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October 2, 2021

Archaeology dog Dax poses with a bear skull she located underground during training. Recently the border collie found a 5,000-year-old bone while working with an anthropologist in Montana.

Credit: Lauri Travis

If, like me, you think dogs are amazing, you’ll be even more amazed to learn they experience life in four dimensions—through their noses.

Dogs have an olfactory bulb 40 times larger than ours, with hundreds of millions more receptors.

They use that super-sniffer to build a three-dimensional smell map of their surroundings. Sort of like an interactive 3D computer model.

To that, they add a fourth dimension: time. They can smell how a scent has fallen in concentration, or oxidized and changed in character, to understand when something passed by, or an event occurred.

Because of these spectacular abilities, we’ve trained dogs for a variety of science “careers.”

Medical dogs can detect diseases, pregnancy or allergens—or when an episode of epilepsy or diabetes is about to come on.

Dog detectives help police and soldiers track criminals or enemy combatants and find drugs and explosives.

Disaster dogs hunt for survivors after avalanches and earthquakes. Cadaver dogs find bodies below water, soil and concrete.

Archaeology dogs have discovered human remains from 3,000 years ago!

Conservation dogs can locate endangered animals or invasive species.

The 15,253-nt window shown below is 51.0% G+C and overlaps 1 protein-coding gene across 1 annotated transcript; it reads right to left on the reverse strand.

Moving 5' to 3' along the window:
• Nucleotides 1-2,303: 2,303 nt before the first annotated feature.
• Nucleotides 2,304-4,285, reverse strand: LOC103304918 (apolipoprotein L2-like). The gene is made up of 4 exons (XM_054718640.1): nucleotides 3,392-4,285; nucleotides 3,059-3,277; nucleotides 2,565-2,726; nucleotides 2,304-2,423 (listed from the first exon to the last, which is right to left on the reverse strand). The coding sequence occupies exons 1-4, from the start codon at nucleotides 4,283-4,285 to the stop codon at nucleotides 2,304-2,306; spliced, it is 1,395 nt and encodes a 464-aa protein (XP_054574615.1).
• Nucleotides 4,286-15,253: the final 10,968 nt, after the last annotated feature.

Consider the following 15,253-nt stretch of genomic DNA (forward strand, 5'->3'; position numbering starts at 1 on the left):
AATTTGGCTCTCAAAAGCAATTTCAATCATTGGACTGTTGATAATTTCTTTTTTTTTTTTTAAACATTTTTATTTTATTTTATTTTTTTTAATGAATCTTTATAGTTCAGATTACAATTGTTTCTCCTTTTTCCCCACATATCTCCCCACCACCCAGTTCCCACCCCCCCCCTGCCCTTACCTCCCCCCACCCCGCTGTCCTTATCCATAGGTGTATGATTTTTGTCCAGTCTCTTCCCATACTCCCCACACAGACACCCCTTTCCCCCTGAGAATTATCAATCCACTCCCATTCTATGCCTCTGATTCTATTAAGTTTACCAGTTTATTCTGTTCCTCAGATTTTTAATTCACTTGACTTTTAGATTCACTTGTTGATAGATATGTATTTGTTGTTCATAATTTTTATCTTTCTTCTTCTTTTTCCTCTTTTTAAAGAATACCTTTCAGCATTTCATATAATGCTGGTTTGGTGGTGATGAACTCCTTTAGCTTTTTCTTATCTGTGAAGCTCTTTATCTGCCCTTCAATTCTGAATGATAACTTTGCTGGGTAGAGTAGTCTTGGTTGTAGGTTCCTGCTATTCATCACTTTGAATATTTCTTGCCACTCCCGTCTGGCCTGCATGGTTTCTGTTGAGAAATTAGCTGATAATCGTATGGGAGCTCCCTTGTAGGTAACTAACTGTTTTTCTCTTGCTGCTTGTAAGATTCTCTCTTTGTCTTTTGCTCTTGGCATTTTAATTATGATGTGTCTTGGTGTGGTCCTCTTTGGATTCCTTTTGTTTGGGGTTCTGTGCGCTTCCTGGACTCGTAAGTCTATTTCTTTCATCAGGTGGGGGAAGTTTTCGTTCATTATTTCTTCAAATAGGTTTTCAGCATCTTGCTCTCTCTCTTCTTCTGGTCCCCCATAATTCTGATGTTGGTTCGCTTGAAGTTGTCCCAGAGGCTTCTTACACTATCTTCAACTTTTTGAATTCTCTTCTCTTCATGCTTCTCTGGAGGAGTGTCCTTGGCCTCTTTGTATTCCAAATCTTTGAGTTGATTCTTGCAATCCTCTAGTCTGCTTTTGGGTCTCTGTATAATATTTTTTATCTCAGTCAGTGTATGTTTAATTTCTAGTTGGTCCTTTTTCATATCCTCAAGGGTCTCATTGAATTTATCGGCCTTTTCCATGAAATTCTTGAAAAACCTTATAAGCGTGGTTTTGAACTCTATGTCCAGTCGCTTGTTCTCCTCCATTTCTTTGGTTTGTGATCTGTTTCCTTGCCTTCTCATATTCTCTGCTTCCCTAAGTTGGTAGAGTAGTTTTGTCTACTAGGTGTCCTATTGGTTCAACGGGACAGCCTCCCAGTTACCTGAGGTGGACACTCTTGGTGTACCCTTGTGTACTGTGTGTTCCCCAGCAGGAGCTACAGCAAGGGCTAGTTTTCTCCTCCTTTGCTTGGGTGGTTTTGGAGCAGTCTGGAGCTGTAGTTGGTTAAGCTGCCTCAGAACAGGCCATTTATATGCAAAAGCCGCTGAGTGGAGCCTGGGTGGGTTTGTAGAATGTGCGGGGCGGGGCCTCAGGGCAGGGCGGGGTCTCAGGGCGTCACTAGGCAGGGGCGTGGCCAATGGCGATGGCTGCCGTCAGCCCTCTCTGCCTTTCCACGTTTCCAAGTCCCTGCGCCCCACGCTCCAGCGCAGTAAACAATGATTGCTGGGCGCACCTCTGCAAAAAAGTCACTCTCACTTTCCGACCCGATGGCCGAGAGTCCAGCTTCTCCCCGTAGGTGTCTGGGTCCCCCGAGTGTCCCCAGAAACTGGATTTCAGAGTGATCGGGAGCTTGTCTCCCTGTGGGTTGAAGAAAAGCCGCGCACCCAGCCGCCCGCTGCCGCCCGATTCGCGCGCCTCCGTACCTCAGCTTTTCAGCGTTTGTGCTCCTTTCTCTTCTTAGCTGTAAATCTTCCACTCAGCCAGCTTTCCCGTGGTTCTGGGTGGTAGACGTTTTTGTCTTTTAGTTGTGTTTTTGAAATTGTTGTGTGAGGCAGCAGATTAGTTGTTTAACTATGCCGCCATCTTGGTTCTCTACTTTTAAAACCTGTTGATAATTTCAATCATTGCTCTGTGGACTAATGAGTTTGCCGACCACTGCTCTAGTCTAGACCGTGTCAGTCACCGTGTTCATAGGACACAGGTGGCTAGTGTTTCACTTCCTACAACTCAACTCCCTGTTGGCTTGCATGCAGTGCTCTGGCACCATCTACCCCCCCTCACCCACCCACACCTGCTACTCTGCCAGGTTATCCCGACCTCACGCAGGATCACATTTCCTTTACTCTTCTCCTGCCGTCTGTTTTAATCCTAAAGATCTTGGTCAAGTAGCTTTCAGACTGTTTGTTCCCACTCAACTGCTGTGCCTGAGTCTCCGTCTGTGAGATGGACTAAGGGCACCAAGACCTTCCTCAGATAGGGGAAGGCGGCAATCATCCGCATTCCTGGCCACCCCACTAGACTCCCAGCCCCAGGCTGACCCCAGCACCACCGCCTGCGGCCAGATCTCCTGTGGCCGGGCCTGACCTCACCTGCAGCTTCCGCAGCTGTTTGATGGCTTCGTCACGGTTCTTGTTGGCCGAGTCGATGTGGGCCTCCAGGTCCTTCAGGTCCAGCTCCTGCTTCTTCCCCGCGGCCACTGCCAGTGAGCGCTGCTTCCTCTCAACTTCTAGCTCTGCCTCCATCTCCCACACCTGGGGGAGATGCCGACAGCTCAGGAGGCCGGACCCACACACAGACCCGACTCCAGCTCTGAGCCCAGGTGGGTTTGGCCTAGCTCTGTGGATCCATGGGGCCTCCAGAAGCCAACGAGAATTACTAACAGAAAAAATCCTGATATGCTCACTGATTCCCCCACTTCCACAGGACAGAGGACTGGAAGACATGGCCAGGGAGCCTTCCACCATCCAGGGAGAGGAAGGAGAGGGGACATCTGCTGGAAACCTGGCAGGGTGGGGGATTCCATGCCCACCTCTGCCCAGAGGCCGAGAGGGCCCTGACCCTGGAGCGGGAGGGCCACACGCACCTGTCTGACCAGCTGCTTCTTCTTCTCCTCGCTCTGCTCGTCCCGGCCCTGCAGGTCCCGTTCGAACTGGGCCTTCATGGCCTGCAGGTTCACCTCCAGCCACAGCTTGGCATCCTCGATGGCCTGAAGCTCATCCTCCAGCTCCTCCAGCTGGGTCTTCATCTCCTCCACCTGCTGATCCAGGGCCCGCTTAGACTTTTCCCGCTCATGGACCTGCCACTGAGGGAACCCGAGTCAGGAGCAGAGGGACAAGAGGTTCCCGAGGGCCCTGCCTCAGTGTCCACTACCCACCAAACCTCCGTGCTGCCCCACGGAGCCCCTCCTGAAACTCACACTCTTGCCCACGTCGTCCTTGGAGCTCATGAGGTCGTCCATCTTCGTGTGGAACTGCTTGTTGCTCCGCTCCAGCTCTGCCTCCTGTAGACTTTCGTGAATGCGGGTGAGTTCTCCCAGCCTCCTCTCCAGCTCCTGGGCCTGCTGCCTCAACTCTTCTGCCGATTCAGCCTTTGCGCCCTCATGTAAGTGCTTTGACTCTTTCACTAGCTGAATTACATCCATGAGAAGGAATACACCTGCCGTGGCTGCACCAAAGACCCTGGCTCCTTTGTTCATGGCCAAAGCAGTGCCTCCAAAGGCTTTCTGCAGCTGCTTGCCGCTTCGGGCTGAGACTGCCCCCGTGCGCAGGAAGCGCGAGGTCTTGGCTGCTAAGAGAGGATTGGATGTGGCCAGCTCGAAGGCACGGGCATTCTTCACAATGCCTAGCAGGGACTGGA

Meteorite dogs can even find materials from outer space.

Through these tasks, we can access dogs’ four-dimensional scent maps, to know the world as they nose it.


Synopsis: Dogs and humans have worked together for tens of thousands of years, but today canine experts are fetching a lot of attention as essential scientific assistants. Their super-sniffer power makes them perfect partners for doctors, detectives, and other scientists. Although researchers have tried, they have not been able to robotically duplicate the canine sense of smell. From medical detection to forensic science to archaeology and meteorite hunting, the dog’s nose knows!

  • Dogs and humans have partnered up to track and hunt prey for more than 30,000 years.
    • We have talked about this long-term friendship, and how it influenced the evolution of both dogs and humans over time, before (ED-078 Best Friends Forever).
    • Many hunting dogs begin formal training when they are 6 or 7 months old.

A bomb-sniffing dog works in the Bamiyan Valley of Afganistan to find explosives before they can harm anyone.

Credit: Carl Montgomery, via Wikimedia Commons